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We ended the eventful day with dinner at 70mm Dining, a trendy restaurant which seemed like Jabalpur's version of an up-and-coming Bollywood-themed cafe where young (and young-at-heart) junta could hang out. It wasn't the best meal I've had, but full marks to 70mm Dining for trying.

Day 1 in the Heart of India

On Saturday morning, I woke up early to embark on a road trip to Bandhavgarh National Park with my colleague and partner-in-travel. A quaint little jungle resort was to be our home for the night.

The 3-3.5 hour road journey was paved for most part by grassland and forest. The region is known for its abundance of Mahua and Sal trees that shed their leaves in the winter and begin to grow them back, first red then green, at the beginning of summer. The road was narrow, smooth, and stretched out up to the horizon. The bird-watcher in me kept looking out of the window, eager to catch sightings. But there were no birds. It was too hot to be sitting out in almost-bare trees, even though it was not half-past-nine yet. Villages and farmlands appeared on the sides of the road every now and then. The locals cannot be too well off around here, I thought to myself as our car slowed down to let a herd of severely malnourished cows pass.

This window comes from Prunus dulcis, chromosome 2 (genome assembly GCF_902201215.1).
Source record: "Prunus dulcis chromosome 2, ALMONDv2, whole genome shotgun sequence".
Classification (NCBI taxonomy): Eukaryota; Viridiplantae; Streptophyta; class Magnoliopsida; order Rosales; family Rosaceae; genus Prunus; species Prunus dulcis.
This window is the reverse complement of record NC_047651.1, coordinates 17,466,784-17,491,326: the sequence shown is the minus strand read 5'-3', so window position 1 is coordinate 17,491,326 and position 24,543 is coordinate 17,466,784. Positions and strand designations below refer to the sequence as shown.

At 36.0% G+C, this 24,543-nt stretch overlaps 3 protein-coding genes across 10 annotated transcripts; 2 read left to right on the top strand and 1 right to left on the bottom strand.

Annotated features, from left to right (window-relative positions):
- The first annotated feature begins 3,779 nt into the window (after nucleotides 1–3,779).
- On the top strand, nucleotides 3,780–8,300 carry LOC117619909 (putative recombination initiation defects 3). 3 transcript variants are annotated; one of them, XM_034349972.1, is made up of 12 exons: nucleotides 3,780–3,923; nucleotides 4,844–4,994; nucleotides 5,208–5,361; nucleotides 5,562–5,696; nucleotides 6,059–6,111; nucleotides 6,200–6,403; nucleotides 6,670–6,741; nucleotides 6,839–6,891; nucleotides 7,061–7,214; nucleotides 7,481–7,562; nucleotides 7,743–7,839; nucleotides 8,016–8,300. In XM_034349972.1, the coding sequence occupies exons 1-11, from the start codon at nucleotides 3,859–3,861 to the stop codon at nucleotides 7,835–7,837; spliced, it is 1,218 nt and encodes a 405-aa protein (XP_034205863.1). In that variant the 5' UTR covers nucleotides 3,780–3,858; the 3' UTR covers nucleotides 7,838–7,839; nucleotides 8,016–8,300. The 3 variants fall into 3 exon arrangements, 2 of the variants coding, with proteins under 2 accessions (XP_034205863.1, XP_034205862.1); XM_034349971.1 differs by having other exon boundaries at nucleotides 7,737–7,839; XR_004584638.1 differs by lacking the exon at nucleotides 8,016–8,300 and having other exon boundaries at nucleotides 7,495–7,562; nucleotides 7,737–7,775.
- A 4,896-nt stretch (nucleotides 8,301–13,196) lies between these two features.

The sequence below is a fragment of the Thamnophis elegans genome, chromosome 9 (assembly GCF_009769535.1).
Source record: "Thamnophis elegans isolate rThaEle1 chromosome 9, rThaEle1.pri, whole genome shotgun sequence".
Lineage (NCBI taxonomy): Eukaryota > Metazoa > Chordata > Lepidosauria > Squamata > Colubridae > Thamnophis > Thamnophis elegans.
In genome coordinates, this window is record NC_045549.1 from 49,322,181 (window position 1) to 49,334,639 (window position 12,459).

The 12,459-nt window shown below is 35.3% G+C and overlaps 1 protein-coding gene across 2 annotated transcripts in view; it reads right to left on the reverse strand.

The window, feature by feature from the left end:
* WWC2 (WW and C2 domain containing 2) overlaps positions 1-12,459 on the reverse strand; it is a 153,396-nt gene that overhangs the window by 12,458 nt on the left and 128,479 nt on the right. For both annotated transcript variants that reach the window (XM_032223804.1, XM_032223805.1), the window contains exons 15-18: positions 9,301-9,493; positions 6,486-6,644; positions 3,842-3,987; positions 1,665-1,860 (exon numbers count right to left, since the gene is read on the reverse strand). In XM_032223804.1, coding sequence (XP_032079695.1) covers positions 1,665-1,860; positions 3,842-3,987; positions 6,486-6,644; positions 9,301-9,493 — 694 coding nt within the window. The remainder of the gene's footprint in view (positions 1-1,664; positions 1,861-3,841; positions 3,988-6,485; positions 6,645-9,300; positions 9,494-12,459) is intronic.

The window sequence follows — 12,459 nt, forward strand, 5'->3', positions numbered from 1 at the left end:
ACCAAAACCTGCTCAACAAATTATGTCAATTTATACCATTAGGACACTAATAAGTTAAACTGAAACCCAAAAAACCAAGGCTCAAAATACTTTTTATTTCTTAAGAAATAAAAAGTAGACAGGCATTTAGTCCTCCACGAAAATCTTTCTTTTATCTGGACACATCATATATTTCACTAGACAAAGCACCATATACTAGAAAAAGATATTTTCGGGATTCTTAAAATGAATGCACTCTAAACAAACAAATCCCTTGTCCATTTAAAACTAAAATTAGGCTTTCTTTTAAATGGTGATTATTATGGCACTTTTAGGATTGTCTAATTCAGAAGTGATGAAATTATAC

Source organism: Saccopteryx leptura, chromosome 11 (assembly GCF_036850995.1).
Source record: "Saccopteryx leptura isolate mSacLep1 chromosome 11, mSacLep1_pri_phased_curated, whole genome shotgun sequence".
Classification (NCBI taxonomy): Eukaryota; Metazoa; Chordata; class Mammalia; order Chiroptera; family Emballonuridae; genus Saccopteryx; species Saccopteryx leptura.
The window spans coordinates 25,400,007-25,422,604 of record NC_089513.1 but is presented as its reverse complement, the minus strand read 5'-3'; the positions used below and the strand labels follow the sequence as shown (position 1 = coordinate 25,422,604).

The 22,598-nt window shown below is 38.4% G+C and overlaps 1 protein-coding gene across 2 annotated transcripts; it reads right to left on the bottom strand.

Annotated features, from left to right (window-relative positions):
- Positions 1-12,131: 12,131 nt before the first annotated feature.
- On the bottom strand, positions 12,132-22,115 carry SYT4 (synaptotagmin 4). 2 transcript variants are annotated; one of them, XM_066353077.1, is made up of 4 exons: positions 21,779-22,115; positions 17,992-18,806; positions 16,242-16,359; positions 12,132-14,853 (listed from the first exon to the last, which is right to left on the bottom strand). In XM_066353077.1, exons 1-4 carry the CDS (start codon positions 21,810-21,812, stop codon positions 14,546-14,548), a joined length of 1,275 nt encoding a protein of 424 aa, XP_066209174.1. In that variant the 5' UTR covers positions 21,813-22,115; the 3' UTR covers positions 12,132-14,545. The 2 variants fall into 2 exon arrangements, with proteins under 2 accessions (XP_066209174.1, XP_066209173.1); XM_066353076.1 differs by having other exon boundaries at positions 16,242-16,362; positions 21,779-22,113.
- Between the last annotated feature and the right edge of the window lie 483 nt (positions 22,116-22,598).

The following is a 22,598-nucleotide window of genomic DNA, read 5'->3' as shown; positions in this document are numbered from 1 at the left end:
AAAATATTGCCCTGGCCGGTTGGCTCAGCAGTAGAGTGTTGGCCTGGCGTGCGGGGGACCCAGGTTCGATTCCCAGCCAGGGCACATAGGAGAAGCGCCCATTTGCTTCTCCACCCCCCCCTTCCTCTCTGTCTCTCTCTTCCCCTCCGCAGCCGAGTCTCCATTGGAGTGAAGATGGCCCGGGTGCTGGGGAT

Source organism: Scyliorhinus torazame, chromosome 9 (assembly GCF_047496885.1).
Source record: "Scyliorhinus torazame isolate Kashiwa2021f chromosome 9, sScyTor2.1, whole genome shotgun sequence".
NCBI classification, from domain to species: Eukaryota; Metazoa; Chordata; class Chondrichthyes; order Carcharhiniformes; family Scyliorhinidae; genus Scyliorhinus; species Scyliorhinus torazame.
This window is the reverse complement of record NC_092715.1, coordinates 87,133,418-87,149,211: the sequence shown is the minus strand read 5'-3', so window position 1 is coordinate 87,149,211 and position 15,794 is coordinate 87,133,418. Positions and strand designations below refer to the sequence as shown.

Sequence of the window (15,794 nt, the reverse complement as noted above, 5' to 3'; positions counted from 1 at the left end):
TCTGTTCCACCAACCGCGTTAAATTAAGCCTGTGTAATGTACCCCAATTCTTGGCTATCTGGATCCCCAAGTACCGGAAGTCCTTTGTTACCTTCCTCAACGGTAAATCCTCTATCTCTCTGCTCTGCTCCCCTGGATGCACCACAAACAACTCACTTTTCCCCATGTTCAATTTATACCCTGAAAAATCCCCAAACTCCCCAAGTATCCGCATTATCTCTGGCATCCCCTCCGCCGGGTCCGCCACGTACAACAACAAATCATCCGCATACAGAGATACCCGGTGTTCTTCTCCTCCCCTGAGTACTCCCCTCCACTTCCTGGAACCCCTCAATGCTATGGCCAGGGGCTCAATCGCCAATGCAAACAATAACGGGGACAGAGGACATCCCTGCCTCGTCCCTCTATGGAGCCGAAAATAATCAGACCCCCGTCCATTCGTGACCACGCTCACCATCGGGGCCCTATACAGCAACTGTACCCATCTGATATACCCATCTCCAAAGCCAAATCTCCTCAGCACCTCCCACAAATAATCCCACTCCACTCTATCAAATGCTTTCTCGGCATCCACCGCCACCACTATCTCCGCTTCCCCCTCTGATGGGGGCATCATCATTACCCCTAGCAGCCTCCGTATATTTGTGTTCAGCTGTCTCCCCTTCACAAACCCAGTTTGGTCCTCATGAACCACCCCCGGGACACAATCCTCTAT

We stopped on the way to chill by this little water body. I spotted plenty of birds (finally) and buffaloes cooling themselves in the water too.

The driver told us the road led up to Dindori and Mandla, both tribal districts. We asked if there was naxalite activity in the region, and he denied its being a problem. Some 30 km outside Tala, the gateway into Bandhavgarh National Park, we picked up our companion who was managing our stay arrangements. He was a wildlife and birding enthusiast, and the first thing he told us was not to get disappointed if we didn't spot a tiger during the evening safari. There were also cheetal, wild boars, Gaur bison, leopards and several species of birds to be seen. Spotting a tiger was entirely a matter of luck, and you could end up going on several safaris before catching glimpse of a single tiger.